A Liberian journalist sifts through agonizing stories of the victims and perpetrators of 14 years of civil war in her country.
Kamara-Umunna was the host of a call-in radio program, Straight from the Heart, broadcast from the United Nations Mission in Liberia beginning in 2004, a year after civil war devastated Liberia. In fact, there were two wars, from 1989 to 1996, and 1999 to 2003, in which the rebel warlord Charles Taylor wrenched control of the country from the previous illegal military dictator, President Samuel Kanyon Doe, then unleashed his murderous child recruits to wreak genocide to the magnitude of 250,000 dead. The author’s job involved soliciting stories from victims as well as from the young perpetrators of violence and the warlords, to some controversy, “paving the way for a countrywide conversation” about the mayhem that would lead to the creation of a national Truth and Reconciliation Commission in 2005. Each chapter begins with a brief eyewitness account by one of the traumatized voices, involving children being captured, brutalized, drugged, forced to perform savage acts and random murder in order to terrorize villages and please their commanders. Notes one soldier: “This was a method our commanders used to make us brave...Human lives became valueless to us.” The bulk of the narrative involves Kamara-Umunna’s own story. Growing up in neighboring Sierra Leone, the daughter of a Liberian nurse and a Sierra Leonean doctor (although she was not apprised that he was her father until grade school), she got pregnant at a young age, curtailing her education; later she worked as a secretary at a Freetown radio station, mostly escaping the violence by remaining in Sierra Leone. Her eventual work collecting stories was remarkable and brave, especially convincing her editors and listeners that the stories of the young perpetrators should be heard, and forgiven.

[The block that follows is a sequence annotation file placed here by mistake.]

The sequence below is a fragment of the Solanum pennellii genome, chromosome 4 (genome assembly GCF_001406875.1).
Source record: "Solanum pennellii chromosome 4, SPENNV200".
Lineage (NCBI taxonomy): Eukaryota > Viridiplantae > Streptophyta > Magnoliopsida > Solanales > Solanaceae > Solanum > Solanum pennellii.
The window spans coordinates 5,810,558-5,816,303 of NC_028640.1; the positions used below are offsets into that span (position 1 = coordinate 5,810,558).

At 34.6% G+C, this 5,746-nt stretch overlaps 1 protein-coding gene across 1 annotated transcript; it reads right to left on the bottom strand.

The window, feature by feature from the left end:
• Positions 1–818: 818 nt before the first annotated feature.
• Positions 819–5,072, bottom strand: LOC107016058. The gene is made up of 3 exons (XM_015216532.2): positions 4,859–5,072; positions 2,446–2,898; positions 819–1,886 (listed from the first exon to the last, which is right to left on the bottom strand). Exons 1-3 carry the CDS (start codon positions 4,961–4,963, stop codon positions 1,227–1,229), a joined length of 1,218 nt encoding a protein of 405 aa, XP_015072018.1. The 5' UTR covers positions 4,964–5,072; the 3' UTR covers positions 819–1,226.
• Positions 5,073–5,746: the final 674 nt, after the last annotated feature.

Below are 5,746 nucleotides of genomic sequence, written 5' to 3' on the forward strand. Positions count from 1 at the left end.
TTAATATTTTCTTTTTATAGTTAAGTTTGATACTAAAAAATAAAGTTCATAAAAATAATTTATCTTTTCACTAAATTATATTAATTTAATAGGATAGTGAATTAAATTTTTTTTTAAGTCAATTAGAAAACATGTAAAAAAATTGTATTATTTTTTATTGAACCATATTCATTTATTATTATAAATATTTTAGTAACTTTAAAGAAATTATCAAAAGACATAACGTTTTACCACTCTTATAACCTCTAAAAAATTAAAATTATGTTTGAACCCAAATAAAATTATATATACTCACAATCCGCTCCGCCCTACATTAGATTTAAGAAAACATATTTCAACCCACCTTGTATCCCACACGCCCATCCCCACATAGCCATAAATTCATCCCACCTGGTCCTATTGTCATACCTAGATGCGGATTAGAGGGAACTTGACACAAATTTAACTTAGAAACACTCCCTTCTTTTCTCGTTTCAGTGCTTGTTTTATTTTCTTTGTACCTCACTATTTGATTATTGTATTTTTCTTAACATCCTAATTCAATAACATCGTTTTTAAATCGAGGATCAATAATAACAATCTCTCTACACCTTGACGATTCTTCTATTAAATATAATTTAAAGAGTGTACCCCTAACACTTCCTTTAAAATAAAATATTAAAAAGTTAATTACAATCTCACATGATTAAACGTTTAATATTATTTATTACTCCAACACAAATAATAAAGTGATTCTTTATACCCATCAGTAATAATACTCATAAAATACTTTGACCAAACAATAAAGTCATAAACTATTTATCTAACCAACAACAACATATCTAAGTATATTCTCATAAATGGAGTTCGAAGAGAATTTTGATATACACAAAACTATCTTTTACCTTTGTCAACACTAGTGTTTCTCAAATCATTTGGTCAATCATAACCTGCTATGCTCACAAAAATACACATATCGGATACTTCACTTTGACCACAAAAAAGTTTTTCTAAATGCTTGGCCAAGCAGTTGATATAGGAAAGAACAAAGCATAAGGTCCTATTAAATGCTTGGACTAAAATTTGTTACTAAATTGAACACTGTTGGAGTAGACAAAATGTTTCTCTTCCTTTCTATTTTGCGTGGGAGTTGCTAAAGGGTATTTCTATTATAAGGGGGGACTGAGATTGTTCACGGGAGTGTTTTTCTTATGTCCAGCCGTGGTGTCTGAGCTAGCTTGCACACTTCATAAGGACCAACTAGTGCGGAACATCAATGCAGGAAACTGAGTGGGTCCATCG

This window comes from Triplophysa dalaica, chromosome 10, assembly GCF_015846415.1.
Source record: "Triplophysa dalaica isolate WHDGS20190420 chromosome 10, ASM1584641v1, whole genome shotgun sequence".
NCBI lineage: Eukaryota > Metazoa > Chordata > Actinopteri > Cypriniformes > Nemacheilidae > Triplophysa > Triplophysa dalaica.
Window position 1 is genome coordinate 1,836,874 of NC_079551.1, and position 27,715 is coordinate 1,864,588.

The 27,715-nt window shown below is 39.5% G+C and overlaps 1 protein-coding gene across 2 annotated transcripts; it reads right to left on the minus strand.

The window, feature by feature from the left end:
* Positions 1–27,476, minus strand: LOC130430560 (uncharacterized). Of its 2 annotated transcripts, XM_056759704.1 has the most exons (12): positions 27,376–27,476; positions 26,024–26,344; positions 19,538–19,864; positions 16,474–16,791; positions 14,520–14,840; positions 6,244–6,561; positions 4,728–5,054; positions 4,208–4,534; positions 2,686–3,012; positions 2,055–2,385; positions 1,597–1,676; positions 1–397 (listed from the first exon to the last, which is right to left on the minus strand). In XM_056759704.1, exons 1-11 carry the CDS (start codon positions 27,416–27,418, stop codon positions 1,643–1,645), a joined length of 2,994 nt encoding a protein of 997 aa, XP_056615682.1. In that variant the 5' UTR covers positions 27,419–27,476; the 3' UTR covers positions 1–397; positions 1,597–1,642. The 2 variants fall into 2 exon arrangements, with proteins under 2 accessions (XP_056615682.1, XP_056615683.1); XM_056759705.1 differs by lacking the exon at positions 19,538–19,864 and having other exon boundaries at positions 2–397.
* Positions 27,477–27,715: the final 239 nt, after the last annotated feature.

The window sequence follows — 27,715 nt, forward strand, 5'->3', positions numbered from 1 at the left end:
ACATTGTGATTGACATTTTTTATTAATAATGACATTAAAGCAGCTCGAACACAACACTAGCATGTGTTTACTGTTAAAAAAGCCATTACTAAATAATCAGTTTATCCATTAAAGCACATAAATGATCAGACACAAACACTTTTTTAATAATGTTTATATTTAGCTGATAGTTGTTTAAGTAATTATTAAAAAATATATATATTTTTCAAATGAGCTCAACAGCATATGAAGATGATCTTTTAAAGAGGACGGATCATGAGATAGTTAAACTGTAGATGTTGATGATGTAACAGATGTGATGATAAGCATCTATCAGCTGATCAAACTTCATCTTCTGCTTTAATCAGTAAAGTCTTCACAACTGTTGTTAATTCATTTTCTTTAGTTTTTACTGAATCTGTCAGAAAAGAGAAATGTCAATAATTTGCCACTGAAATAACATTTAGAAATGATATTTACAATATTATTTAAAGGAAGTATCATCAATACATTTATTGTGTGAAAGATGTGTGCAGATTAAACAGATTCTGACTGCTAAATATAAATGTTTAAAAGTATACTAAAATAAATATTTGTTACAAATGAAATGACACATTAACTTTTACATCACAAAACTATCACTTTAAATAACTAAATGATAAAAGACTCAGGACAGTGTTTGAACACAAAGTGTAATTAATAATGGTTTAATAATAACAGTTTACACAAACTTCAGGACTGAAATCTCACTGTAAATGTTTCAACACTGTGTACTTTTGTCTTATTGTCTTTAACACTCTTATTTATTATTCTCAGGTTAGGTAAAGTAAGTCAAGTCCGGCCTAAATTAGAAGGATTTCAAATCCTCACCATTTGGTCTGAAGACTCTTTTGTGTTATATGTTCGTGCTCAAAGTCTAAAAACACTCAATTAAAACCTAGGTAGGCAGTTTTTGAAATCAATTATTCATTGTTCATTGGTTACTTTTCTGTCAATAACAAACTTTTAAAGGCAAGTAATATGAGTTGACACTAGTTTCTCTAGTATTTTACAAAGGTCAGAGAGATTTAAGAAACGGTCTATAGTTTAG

A well-composed work that brings the Liberian conflict up uncomfortably close and personal.